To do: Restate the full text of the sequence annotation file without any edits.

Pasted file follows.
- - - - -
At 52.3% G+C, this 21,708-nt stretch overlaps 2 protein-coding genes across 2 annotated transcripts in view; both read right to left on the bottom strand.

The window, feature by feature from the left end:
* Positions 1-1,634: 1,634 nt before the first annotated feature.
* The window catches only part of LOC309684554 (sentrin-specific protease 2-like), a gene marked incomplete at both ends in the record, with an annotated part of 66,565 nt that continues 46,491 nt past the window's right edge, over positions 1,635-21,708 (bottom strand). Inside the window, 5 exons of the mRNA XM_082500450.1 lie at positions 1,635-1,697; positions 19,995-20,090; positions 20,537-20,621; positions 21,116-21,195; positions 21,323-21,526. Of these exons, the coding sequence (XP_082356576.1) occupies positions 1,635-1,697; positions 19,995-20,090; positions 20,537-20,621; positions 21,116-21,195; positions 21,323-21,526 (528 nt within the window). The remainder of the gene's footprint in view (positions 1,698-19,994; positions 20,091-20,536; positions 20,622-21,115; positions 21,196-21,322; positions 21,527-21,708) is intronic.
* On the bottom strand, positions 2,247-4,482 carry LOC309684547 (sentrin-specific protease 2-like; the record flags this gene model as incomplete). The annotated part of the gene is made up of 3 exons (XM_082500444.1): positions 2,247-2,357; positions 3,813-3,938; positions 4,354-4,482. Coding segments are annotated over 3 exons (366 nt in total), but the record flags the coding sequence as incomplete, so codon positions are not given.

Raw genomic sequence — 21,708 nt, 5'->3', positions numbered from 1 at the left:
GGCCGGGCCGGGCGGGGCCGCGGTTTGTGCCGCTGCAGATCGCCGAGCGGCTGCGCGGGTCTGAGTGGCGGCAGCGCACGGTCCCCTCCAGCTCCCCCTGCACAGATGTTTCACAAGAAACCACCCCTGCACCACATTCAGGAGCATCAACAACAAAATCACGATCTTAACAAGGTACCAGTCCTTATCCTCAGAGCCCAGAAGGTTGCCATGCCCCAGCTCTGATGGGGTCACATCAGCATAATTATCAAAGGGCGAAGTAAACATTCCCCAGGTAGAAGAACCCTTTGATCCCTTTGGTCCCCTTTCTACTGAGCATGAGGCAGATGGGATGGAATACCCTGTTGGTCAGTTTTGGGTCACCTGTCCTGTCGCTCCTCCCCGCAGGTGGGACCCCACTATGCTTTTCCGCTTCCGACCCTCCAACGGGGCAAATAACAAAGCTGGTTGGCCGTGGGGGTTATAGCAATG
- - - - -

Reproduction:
At 52.3% G+C, this 21,708-nt stretch overlaps 2 protein-coding genes across 2 annotated transcripts in view; both read right to left on the bottom strand.

The window, feature by feature from the left end:
* Positions 1-1,634: 1,634 nt before the first annotated feature.
* The window catches only part of LOC309684554 (sentrin-specific protease 2-like), a gene marked incomplete at both ends in the record, with an annotated part of 66,565 nt that continues 46,491 nt past the window's right edge, over positions 1,635-21,708 (bottom strand). Inside the window, 5 exons of the mRNA XM_082500450.1 lie at positions 1,635-1,697; positions 19,995-20,090; positions 20,537-20,621; positions 21,116-21,195; positions 21,323-21,526. Of these exons, the coding sequence (XP_082356576.1) occupies positions 1,635-1,697; positions 19,995-20,090; positions 20,537-20,621; positions 21,116-21,195; positions 21,323-21,526 (528 nt within the window). The remainder of the gene's footprint in view (positions 1,698-19,994; positions 20,091-20,536; positions 20,622-21,115; positions 21,196-21,322; positions 21,527-21,708) is intronic.
* On the bottom strand, positions 2,247-4,482 carry LOC309684547 (sentrin-specific protease 2-like; the record flags this gene model as incomplete). The annotated part of the gene is made up of 3 exons (XM_082500444.1): positions 2,247-2,357; positions 3,813-3,938; positions 4,354-4,482. Coding segments are annotated over 3 exons (366 nt in total), but the record flags the coding sequence as incomplete, so codon positions are not given.

Raw genomic sequence — 21,708 nt, 5'->3', positions numbered from 1 at the left:
GGCCGGGCCGGGCGGGGCCGCGGTTTGTGCCGCTGCAGATCGCCGAGCGGCTGCGCGGGTCTGAGTGGCGGCAGCGCACGGTCCCCTCCAGCTCCCCCTGCACAGATGTTTCACAAGAAACCACCCCTGCACCACATTCAGGAGCATCAACAACAAAATCACGATCTTAACAAGGTACCAGTCCTTATCCTCAGAGCCCAGAAGGTTGCCATGCCCCAGCTCTGATGGGGTCACATCAGCATAATTATCAAAGGGCGAAGTAAACATTCCCCAGGTAGAAGAACCCTTTGATCCCTTTGGTCCCCTTTCTACTGAGCATGAGGCAGATGGGATGGAATACCCTGTTGGTCAGTTTTGGGTCACCTGTCCTGTCGCTCCTCCCCGCAGGTGGGACCCCACTATGCTTTTCCGCTTCCGACCCTCCAACGGGGCAAATAACAAAGCTGGTTGGCCGTGGGGGTTATAGCAATG